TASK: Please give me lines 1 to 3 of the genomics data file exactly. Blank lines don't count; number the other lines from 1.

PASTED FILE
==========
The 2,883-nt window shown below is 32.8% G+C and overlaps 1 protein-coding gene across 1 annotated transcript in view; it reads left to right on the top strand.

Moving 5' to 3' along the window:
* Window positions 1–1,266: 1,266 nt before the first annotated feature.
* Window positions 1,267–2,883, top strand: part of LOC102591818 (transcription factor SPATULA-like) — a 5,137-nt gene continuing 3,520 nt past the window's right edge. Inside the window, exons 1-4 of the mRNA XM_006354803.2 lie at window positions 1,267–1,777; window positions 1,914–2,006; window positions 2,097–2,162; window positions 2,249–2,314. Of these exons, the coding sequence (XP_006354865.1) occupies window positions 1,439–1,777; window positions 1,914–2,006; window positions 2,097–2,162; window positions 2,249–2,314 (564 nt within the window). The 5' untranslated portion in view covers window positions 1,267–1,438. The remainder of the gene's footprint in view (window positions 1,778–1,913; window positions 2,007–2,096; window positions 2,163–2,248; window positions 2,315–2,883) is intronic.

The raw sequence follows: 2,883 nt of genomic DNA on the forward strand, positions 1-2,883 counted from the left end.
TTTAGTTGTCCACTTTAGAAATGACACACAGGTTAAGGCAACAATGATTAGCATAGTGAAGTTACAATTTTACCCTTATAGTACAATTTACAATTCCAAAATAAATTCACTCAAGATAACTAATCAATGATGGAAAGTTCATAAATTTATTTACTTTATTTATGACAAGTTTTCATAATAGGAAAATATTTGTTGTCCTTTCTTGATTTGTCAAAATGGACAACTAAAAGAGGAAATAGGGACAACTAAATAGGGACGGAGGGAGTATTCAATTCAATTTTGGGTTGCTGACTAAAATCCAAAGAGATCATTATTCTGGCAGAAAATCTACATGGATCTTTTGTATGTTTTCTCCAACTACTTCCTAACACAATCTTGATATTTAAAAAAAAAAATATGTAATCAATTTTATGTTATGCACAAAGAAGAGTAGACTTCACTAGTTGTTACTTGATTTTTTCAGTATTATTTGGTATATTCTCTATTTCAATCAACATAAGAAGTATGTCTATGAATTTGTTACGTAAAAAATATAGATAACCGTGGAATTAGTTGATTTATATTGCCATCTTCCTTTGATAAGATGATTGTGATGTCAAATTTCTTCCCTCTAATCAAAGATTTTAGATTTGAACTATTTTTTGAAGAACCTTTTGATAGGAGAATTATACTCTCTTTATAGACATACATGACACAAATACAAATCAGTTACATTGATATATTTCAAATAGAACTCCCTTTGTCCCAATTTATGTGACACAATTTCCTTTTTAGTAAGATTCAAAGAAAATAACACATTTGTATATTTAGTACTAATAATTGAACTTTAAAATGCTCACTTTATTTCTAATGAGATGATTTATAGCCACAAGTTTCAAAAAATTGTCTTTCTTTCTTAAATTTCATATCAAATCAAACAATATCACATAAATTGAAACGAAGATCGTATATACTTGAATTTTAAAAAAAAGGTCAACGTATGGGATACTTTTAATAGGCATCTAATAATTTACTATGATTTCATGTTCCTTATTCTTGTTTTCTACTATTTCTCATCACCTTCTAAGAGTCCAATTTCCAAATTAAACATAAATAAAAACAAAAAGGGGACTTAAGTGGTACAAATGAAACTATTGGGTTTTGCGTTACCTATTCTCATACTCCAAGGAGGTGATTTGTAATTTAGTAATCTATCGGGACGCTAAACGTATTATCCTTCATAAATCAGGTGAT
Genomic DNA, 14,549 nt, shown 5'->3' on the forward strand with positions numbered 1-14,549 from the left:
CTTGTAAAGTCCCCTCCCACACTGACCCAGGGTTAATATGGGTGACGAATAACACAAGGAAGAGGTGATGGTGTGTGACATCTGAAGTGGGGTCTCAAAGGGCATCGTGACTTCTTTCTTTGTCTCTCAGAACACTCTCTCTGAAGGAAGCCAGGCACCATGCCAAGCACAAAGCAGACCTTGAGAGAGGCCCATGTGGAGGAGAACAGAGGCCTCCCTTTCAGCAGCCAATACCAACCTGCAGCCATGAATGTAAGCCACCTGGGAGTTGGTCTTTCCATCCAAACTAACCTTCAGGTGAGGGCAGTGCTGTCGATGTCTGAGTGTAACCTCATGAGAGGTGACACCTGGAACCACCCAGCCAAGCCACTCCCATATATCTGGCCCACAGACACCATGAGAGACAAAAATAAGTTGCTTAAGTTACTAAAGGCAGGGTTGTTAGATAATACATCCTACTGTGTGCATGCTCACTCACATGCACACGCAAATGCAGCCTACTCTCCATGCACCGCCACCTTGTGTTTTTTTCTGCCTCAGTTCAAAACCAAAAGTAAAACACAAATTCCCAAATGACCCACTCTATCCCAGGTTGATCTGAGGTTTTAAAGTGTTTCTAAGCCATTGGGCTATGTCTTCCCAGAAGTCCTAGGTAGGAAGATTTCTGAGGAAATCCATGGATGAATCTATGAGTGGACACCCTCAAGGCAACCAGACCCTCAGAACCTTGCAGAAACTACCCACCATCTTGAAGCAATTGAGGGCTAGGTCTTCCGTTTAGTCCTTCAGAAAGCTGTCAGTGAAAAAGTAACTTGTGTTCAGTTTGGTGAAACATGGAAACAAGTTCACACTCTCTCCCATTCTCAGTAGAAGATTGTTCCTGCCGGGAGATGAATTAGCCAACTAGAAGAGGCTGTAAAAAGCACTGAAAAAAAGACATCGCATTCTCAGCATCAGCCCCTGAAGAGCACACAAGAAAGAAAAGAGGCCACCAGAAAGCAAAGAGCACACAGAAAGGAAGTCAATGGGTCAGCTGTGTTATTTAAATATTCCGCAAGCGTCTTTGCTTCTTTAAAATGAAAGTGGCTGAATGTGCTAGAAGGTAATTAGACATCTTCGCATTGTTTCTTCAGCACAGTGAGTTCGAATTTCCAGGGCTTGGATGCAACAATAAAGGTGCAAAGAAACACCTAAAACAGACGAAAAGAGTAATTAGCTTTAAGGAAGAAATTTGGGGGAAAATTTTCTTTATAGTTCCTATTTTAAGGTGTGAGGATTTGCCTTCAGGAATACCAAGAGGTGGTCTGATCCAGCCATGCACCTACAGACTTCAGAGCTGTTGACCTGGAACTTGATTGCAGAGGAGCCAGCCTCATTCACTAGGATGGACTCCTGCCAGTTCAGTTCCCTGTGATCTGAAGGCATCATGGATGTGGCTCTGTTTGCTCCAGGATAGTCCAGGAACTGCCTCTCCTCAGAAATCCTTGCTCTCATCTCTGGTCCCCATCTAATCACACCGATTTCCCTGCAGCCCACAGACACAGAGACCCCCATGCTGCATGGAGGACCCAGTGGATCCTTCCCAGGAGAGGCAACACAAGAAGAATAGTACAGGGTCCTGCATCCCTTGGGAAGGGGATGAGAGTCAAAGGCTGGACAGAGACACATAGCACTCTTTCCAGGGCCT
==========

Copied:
The 2,883-nt window shown below is 32.8% G+C and overlaps 1 protein-coding gene across 1 annotated transcript in view; it reads left to right on the top strand.

Moving 5' to 3' along the window:
* Window positions 1–1,266: 1,266 nt before the first annotated feature.